WCCI2024 Panel: Can AI Craft AI Inspired by the Brain?: Insights from the Fathers

Educational Projects

Can AI Craft AI Inspired by the Brain?: Insights from the Fathers
This panel will be held at The IEEE World Congress on Computational Intelligence on July 3rd, 2024.  

Panel Abstract

Recent developments in neural network research have shown remarkable progress, especially with Transformer-based models. There are differing perspectives on potential paths to Artificial General Intelligence (AGI) and superintelligence: some argue that expanding computational resources and data may be sufficient. In contrast, others contend that fundamental technological elements are still missing. The acceleration of AI development raises the possibility of an intelligence explosion through AI conducting AI research. Dr. Shiro Takagi is invited as an expert in this field. The panel discussion aims to gain insights from pioneers in neural network research, with Dr. Kunihiko Fukushima and Dr. Shun’ichi Amari invited to participate. The panel aims to engage in a comprehensive discussion on the future of AI, including the evolving role of human researchers in AI development.


  • 14:20-14:30 Opening & Introduction: Hiroshi Yamakawa
  • 14:30-15:30 Presentations
    • 14:30-14:50 Kunihiko Fukushima:    Deep CNN for Artificial Vision   — Learn from Biological Brain —
    • 14:50-15:10 Shiro Takagi: Tentative: Possibilities of AI research conducted by AI
    • 15:10-15:30 Shun-ichi Amari: Artificial Intelligence vs Natural Intelligence
  • 15:30-16:00 Panel Discussion
    • Panelists: Kunihiko Fukushima, Shunichi Amari,  Shiro Takagi
    • Moderator: Hiroshi Yamakawa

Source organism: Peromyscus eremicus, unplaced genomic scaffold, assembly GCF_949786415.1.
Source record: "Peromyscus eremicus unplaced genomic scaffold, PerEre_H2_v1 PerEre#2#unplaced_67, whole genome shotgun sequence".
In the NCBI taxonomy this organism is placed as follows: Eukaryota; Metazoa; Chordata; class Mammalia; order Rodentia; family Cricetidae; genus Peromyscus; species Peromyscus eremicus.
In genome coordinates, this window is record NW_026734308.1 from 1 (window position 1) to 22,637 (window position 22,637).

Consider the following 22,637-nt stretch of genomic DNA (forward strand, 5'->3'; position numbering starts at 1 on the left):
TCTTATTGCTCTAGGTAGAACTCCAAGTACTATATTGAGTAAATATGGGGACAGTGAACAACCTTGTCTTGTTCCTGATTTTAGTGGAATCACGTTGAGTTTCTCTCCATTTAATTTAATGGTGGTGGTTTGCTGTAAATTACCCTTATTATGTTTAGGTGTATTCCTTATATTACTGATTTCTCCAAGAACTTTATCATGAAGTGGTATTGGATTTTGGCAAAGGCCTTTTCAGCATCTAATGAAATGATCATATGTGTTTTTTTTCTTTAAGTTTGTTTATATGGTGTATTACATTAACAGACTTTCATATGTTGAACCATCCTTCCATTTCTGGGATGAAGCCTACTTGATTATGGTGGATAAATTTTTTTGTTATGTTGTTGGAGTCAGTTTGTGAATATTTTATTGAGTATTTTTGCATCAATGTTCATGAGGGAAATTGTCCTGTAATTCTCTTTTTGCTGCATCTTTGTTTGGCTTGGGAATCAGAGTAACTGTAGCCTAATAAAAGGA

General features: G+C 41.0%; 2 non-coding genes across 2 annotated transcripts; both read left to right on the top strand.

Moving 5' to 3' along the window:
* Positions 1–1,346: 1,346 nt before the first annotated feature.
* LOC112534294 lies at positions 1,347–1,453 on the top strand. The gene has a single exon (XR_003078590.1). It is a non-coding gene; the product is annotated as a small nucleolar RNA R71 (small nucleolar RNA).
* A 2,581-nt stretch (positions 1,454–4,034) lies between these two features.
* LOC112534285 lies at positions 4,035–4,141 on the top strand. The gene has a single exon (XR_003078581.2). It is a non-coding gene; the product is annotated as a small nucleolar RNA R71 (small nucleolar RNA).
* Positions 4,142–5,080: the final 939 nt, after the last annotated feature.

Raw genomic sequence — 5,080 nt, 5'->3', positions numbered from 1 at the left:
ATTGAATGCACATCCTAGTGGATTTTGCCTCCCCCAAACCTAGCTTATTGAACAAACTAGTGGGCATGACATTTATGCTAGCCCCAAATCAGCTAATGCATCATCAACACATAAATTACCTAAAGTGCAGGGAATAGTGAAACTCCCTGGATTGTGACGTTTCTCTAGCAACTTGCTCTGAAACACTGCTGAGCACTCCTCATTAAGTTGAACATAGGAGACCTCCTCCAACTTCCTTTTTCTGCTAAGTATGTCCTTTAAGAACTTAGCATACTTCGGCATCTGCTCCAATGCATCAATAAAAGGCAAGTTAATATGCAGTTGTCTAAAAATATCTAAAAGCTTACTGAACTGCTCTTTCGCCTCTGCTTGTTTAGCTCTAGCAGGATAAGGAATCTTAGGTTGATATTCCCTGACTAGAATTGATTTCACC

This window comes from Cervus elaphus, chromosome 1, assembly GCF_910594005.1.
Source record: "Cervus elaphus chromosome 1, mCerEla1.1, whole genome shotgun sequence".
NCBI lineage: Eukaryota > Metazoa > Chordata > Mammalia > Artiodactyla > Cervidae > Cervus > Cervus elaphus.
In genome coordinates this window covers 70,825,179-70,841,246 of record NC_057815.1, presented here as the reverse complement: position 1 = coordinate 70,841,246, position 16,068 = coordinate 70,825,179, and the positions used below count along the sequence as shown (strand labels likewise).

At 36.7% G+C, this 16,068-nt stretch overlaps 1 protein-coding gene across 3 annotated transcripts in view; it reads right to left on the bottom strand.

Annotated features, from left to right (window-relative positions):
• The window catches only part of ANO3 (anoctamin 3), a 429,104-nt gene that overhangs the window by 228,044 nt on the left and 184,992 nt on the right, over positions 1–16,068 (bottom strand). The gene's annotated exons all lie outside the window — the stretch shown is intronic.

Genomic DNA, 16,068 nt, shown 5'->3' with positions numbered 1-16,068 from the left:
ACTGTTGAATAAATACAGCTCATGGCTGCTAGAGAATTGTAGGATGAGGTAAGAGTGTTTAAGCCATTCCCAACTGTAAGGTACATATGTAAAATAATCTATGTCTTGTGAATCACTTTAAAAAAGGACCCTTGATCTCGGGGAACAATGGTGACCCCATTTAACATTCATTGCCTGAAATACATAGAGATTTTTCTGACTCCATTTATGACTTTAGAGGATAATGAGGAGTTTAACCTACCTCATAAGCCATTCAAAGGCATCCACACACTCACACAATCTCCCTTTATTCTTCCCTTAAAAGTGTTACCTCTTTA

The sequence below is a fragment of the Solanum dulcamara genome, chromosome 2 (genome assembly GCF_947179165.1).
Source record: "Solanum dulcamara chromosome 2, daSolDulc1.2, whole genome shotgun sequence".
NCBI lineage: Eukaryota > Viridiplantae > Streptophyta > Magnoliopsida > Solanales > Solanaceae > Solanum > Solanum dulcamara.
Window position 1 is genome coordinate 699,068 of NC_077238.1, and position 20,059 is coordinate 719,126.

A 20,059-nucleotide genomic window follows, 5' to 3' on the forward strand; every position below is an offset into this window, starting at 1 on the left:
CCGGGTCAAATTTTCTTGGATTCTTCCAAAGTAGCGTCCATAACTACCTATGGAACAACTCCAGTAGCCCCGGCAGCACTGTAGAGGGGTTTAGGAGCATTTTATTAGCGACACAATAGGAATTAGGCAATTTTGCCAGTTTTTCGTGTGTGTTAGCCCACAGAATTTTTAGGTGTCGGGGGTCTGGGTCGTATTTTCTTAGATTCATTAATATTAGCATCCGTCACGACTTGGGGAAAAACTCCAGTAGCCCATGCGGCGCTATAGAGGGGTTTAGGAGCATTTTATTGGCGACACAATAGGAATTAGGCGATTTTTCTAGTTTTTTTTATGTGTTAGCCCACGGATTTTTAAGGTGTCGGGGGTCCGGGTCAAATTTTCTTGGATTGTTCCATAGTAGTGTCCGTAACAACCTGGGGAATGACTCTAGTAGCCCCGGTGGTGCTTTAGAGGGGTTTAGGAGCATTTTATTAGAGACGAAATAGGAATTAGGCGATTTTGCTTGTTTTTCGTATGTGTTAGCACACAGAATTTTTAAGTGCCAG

• 16:00-16:10 Summary and Closing


Kunihiko Fukushima (Fuzzy Logic Systems Institute, Japan)

A graduate of Kyoto University (1958) and a former NHK researcher. They have held professorships at Osaka University (1989-1999), University of Electro-Communications (1999-2001), and Tokyo University of Technology (2001-). With a Ph.D. in Engineering, they are a trailblazer in the field of neural network models, having pioneered the Neocognitron (1979), a precursor to modern deep CNNs for visual pattern recognition. His research is focused on brain information processing, especially on visual systems, memory, and learning. Currently a Senior Research Scientist at Fuzzy Logic Systems Institute. He continues to push the boundaries of the field from Machida, Tokyo.

Shun’ichi Amari (Teikyo University, Japan)

Japanese researcher and neuroscientist specializing in mathematical engineering. Recipient of the Order of Culture. Ph.D. in Engineering from the University of Tokyo (1963). Professor Emeritus at the University of Tokyo and Honorary Scientist at RIKEN. Person of Cultural Merit. Pioneered mathematical neuroscience, establishing foundations in learning theory, self-organization, associative memory, statistical neurodynamics, and neural field theory. Founded information geometry, applying differential geometry to information science. Worked at Kyushu University, the University of Tokyo, and RIKEN.

Shiro Takagi (AutoRes, Japan)

A rising star in the field of AI research. Their current focus is on developing AI for long-term autonomous research, with a particular interest in language-capable AI and symbolic concept representation. They are currently analyzing the impact of pre-trained language models on offline reinforcement learning and investigating systematic generalization in neural networks. Their previous work includes collaborations on out-of-distribution generalization and topological data analysis. Their graduate studies involved neural network learning dynamics and meta-learning algorithms, and their undergraduate work combined neuroaesthetics research with a thesis on Japan-US alliance public goods theory.

Chair & Moderator

Hiroshi Yamakawa (The Whole Brain Architecture Initiative, Japan)

Hiroshi Yamakawa is the chairperson of The Whole Brain Architecture Initiative (WBAI), a non-profit organization, a principal researcher at the Graduate School of Engineering of The University of Tokyo, and the AI alignment network(ALIGN) director. He is an AI researcher interested in the brain. His specialty includes brain-inspired artificial general intelligence, concept formation, neurocomputing, and opinion aggregation technology. He is a former Chief Editor of the Japanese Society for Artificial Intelligence. He received an MS in physics and a PhD in engineering from the University of Tokyo in 1989 and 1992, respectively. He joined Fujitsu Laboratories Ltd. in 1992. He founded Dwango AI Laboratory in 2014 and was a director until March 2019.